Thursday, December 2, 2010

Thai Market

The best type of boyfriend is one that treats his girlfriend’s sister to dinner every once in a while. I’m a lucky girl—I get to be that girlfriend’s sister. Remain single and still get my dinner and drinks paid for? Yes, please.

So while Sonya cultured herself at a friend’s dance recital, Pat and I ventured up the Upper West Side to 960 Amsterdam Avenue to dine at Thai Market. He raved about it all day essentially since we left ’ino earlier, and I couldn’t wait to try out some delicious Thai food.

The décor of Thai Market was pretty interesting—definitely not what I expected for a Thai restaurant. It was very modern with sleek tabletops and just enough dim lighting that Pat could hide his phone and watch the game on it while we ate.

We started off with a couple of Singha beers (a Thai lager) and ordered some appetizers to share. One of the items Pat insisted we try was the Loog Chin Ping—Thai meatballs with a tamarind chili glaze. They were the perfect item for sharing. The cute, little meatballs came split in half and impaled on toothpicks and drizzled with the tamarind chili glaze offering a bit of sweetness and spiciness. I couldn’t wait to get my mouth around those balls. 


Next up was Yum Yum Thai spicy salad. We ordered the Yum Neau, which came with grilled skirt steak, mint, red onion, watercress, and roasted rice. The salad was my favorite part of the meal. Don’t get me wrong—everything else was fantastic, but that salad was something else. Pat asked them to go really spicy, and they delivered. There’s something about really spicy food that, once you get over that initial burn, you can’t seem to stop eating. It’s almost as if you think if you keep eating it the next bite will cool off your tongue. But it doesn’t. The flavors of the salad were so delicious I couldn’t stop, and the alternation between delicious flavors and intense spiciness is like a little dance of pain and pleasure on the tongue. I definitely need to learn how make this salad at home.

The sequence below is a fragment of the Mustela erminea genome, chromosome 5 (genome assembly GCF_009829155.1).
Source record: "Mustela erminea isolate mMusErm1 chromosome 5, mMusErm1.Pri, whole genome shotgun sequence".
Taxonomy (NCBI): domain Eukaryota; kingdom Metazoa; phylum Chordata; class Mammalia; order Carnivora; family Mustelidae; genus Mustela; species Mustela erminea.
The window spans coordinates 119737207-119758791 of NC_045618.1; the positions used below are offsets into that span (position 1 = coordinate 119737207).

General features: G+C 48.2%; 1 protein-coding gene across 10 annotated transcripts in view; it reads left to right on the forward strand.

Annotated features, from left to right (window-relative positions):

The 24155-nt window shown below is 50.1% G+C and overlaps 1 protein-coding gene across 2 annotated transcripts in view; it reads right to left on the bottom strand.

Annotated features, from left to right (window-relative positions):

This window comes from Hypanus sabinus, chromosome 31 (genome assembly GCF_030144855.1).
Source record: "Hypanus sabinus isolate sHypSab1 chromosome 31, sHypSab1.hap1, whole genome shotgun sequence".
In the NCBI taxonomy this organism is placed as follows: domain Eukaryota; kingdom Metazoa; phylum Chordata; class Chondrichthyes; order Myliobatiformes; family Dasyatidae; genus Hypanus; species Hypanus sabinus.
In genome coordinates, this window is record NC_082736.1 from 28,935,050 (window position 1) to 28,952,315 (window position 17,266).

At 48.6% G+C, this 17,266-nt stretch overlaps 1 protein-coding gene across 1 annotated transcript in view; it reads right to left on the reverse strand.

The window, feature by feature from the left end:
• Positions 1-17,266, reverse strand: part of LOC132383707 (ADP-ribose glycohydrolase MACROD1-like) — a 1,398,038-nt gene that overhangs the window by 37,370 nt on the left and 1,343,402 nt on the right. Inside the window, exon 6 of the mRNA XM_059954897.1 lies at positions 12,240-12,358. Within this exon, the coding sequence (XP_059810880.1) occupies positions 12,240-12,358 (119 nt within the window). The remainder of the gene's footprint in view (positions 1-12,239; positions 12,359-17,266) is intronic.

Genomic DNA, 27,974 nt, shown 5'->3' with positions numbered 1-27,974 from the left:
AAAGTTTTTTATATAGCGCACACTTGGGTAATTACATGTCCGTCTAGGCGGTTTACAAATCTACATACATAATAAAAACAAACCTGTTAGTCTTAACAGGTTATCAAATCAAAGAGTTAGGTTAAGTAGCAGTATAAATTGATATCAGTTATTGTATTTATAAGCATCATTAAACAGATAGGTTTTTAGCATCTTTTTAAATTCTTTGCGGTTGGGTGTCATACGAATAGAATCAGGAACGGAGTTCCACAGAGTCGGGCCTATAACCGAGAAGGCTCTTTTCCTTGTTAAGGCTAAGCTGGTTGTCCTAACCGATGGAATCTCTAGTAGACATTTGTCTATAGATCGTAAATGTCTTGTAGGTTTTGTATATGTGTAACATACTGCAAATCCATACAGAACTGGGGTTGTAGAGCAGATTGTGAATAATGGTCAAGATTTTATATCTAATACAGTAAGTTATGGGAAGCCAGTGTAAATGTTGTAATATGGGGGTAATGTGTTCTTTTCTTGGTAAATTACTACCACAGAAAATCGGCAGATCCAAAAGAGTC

We also opted for one of the items on the specials menu—crispy shrimp pancakes. Just imagine a latke but even crispier and with shrimp incorporated into it. Delicious. And the dipping sauce that came it was one of the best I’d tried. It was light, sweet, and spicy, and it was the perfect accompaniment for the crispy saltiness of the shrimp pancakes.


For the entrée Pat ordered the Amber Shrimp dish, which came with shrimp, Chinese celery, onion, egg, and long hot pepper that was sautéed with yellow curry. I only tried a couple of bites but it was amazing and had a nice heat from the pepper and curry.


I ordered the Kow Moo Dang with roasted pork, Thai pork sausage, boiled egg, and moo dang sauce, served over rice. Sometimes I like to order what I know for sure will be good, and sometimes I take a risk—this night I took a risk. I was very curious was Thai pork sausage would taste like and was surprised to find that it was very sweet. The dish was sort of a yin and yang. On one side were slices of savory roast pork and on the other was the sweet Thai pork sausage, all brought into balance with the boiled egg in the center. The Kow Moo Dang sauce was also very sweet with almost an essence of maple syrup in it. While the sauce was quite tasty I needed some heat and tried it out with all the various hot peppers that served as condiments. Delicious.



Thai Market was a great place for dinner. The dishes were all high quality and authentic and yet the prices were not New York City prices—everything on the menu is completely reasonable. They don’t have a Web site, but you can check out the menu online. I highly recommend Thai Market to anyone in the city who is looking for a good place to enjoy some tasty, authentic Thai food.

Thai Market on Urbanspoon

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